07:28am Tuesday 26 September 2017

A protein could reduce need for transplants in patients with acute liver failure

The research showed that a protein, cardiotrophine-1 (CT-1), increases the survival rate of animal models with acute liver failure due to the RHD virus. The work, part of the Biomedical Centre for Research into Hepaticand DigestiveDiseases (CIBERehd), was published in the Journal of Virology, the journal of the North American Microbiology Society.

Acute liver failure is not a common disease (about two thousand cases annually in the United States), and is characterised by the massive destruction of liver tissue due to viral infections, ingestion of toxic products orautoimmune reactions. The only resolutive treatment is a liver transplant, but 30% of patients die without having received a transplant.

Natural defence

CT-1 is a protein that fulfils functions of natural defence against the cell death of the liver. IBIOMED researchers at the University of Leon and the CIMA of the University of Navarra studied itstherapeutic effect on models that developed acute liver failure after inoculation with RHD virus. “we confirmed that, while all the infected animals died within 3 days, 70% of the those models treated with CT-1 survived in the long term. These surprising therapeutic effects are due to the fact that CT-1 attenuates the inflammation and increases the production of molecules with hepatoprotectorand pro-regenerativeactivity”, explained doctors Ms Maria JesúsTuñón and Mr Jesús Prieto, research coordinators.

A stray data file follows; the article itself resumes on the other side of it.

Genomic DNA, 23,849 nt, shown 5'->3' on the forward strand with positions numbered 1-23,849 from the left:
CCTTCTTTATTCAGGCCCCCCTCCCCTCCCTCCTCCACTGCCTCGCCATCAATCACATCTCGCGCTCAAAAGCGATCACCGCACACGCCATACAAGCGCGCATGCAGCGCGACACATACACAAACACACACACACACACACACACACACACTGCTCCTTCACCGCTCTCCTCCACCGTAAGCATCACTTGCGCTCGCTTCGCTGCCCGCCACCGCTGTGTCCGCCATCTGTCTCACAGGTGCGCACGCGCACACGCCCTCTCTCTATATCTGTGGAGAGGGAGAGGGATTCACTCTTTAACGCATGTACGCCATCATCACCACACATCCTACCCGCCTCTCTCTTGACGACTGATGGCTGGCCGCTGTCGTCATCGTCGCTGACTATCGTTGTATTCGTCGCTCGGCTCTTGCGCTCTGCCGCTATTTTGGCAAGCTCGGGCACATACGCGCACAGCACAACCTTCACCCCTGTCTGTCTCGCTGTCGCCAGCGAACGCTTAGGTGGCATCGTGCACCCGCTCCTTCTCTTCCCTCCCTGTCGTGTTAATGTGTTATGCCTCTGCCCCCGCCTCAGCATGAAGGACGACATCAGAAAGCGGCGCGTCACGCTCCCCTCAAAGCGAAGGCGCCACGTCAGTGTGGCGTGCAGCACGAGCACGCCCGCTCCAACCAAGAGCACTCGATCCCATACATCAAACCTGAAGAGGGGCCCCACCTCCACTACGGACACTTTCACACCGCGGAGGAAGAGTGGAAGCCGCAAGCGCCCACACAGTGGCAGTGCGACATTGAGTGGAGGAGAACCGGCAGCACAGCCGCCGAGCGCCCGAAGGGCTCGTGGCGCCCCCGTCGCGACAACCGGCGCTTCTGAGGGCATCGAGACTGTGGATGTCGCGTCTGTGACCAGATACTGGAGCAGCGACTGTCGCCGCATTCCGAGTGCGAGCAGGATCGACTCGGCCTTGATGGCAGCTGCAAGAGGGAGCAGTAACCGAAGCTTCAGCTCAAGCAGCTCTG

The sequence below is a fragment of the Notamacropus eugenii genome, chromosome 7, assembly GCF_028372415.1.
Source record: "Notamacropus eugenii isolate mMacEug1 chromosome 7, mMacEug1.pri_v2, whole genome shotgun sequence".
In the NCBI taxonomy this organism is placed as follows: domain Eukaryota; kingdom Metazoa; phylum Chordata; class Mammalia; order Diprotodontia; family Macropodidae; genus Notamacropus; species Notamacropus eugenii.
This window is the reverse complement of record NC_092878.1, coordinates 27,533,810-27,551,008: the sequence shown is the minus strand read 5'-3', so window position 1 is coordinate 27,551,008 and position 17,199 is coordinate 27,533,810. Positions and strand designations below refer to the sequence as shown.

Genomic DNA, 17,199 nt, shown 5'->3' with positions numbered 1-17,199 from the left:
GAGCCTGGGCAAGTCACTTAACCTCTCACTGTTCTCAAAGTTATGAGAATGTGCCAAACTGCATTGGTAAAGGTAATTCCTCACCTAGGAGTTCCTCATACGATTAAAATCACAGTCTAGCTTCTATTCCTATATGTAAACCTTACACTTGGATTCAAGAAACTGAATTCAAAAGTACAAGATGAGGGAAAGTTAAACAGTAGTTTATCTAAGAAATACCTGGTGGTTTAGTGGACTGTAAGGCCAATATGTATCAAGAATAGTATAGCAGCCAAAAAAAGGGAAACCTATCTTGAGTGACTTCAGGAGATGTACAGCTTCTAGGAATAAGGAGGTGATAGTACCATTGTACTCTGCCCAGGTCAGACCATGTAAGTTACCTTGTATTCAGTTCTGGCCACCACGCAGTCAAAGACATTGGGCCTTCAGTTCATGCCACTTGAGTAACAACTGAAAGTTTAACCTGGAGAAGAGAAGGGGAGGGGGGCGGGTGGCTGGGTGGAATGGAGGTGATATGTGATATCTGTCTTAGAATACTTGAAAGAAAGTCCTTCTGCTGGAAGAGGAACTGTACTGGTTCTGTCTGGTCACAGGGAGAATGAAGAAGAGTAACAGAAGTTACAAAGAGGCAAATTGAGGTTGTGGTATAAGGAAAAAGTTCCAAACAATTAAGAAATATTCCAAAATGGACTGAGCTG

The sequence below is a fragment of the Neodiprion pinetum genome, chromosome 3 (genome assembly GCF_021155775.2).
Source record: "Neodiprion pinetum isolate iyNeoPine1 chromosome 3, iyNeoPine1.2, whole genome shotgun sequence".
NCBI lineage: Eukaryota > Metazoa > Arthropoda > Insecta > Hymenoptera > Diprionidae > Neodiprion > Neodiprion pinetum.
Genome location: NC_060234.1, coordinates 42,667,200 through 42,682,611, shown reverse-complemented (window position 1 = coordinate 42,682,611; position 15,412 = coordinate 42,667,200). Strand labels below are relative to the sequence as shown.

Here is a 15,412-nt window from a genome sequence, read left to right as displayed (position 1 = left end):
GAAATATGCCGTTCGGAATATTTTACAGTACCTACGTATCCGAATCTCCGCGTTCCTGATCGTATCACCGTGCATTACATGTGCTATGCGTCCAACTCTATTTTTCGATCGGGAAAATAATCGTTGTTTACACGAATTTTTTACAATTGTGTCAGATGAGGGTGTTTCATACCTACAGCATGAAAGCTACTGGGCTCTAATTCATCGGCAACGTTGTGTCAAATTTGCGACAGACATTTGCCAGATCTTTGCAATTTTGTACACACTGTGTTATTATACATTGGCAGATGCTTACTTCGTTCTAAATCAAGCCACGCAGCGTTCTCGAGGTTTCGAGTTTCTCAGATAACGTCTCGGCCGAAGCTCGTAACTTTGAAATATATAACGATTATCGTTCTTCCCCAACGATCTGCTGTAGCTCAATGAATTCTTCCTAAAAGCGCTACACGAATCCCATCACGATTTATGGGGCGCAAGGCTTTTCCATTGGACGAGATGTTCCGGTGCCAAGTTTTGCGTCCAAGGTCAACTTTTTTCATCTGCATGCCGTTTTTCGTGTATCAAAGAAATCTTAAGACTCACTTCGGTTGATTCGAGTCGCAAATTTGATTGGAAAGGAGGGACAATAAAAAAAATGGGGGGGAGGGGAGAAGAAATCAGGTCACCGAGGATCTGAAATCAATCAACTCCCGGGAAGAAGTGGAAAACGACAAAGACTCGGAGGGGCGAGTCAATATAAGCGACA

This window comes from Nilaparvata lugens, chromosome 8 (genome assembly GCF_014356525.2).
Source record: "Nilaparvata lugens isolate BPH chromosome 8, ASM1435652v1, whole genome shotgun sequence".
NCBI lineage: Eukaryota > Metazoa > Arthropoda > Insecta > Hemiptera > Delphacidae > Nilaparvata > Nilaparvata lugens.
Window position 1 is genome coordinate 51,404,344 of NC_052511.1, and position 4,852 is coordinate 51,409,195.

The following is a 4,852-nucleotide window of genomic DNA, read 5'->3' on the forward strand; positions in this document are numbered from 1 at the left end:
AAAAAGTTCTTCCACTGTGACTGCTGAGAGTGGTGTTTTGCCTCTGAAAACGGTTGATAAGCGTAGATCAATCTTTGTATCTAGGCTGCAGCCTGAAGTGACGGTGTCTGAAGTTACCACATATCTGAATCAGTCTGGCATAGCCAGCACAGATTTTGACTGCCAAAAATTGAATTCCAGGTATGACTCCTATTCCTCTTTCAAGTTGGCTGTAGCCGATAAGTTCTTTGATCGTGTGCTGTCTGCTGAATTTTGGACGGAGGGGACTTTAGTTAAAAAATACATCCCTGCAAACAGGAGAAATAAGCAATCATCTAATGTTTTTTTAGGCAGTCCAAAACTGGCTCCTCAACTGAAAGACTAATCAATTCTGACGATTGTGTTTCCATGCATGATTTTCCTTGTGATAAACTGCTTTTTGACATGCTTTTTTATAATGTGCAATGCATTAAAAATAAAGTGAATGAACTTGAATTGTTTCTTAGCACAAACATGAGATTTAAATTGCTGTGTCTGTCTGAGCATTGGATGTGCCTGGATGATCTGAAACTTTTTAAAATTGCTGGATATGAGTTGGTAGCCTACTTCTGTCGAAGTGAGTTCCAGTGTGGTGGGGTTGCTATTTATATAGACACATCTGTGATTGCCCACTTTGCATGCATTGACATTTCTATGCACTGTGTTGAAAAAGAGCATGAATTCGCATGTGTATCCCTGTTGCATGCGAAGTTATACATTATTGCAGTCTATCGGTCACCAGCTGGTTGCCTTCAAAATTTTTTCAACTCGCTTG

Research results suggest that this protein could be useful as a treatment in situations of damage due to acute liver failure. Based on these findings, the Food and Drug Administration (FDA) of the United States of America has designated CT-1 as an “orphan medication” for acute liver failure. “If we confirm its effectiveness in clinical trials, we will have a drug that could enhance the prognosis of this class of patients and reduce the need for transplants in these cases”, pointed out Dr.Prieto. Digna Biotech, the biotech company focused on the development of products investigated at the CIMA, has programmed the start of the clinical trials (phase I) for the coming months.

Farmakologia, Ikerketa-zentroak, Medikuntza Go to top of page

Internet reference
http://www.cima.es/comunicacion/noticia/una-proteina-podria-reducir-la-necesidad-de-trasplante-en-pacientes-con-hepatitis-fulminante/284#
Contact:
Mª Isabel Solana García
Universidad de Navarra
Contact details:
noticias@unav.es
(+34) 948425600

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